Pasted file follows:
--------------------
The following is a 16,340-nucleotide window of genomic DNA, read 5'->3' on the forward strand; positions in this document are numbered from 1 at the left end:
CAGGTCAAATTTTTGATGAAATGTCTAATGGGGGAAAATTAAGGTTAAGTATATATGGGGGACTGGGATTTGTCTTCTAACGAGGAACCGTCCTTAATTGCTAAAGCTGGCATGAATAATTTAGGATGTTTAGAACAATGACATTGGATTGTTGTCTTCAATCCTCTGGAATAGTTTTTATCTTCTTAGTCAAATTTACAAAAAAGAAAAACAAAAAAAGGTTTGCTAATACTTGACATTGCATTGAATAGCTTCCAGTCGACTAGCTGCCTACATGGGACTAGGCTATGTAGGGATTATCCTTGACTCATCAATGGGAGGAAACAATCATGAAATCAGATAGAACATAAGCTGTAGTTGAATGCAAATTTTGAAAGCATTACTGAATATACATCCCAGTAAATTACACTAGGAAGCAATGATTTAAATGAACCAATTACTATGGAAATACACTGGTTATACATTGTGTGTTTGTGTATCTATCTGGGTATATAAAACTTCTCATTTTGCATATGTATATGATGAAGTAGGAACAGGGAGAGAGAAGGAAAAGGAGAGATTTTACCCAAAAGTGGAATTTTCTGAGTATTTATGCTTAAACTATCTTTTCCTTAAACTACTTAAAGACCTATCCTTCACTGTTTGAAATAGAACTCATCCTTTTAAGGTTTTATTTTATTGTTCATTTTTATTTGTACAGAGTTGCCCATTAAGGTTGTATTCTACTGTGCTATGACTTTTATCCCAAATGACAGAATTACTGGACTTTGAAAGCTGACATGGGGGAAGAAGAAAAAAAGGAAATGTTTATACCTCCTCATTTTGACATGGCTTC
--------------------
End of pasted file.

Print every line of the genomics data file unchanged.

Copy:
The following is a 16,340-nucleotide window of genomic DNA, read 5'->3' on the forward strand; positions in this document are numbered from 1 at the left end:
CAGGTCAAATTTTTGATGAAATGTCTAATGGGGGAAAATTAAGGTTAAGTATATATGGGGGACTGGGATTTGTCTTCTAACGAGGAACCGTCCTTAATTGCTAAAGCTGGCATGAATAATTTAGGATGTTTAGAACAATGACATTGGATTGTTGTCTTCAATCCTCTGGAATAGTTTTTATCTTCTTAGTCAAATTTACAAAAAAGAAAAACAAAAAAAGGTTTGCTAATACTTGACATTGCATTGAATAGCTTCCAGTCGACTAGCTGCCTACATGGGACTAGGCTATGTAGGGATTATCCTTGACTCATCAATGGGAGGAAACAATCATGAAATCAGATAGAACATAAGCTGTAGTTGAATGCAAATTTTGAAAGCATTACTGAATATACATCCCAGTAAATTACACTAGGAAGCAATGATTTAAATGAACCAATTACTATGGAAATACACTGGTTATACATTGTGTGTTTGTGTATCTATCTGGGTATATAAAACTTCTCATTTTGCATATGTATATGATGAAGTAGGAACAGGGAGAGAGAAGGAAAAGGAGAGATTTTACCCAAAAGTGGAATTTTCTGAGTATTTATGCTTAAACTATCTTTTCCTTAAACTACTTAAAGACCTATCCTTCACTGTTTGAAATAGAACTCATCCTTTTAAGGTTTTATTTTATTGTTCATTTTTATTTGTACAGAGTTGCCCATTAAGGTTGTATTCTACTGTGCTATGACTTTTATCCCAAATGACAGAATTACTGGACTTTGAAAGCTGACATGGGGGAAGAAGAAAAAAAGGAAATGTTTATACCTCCTCATTTTGACATGGCTTC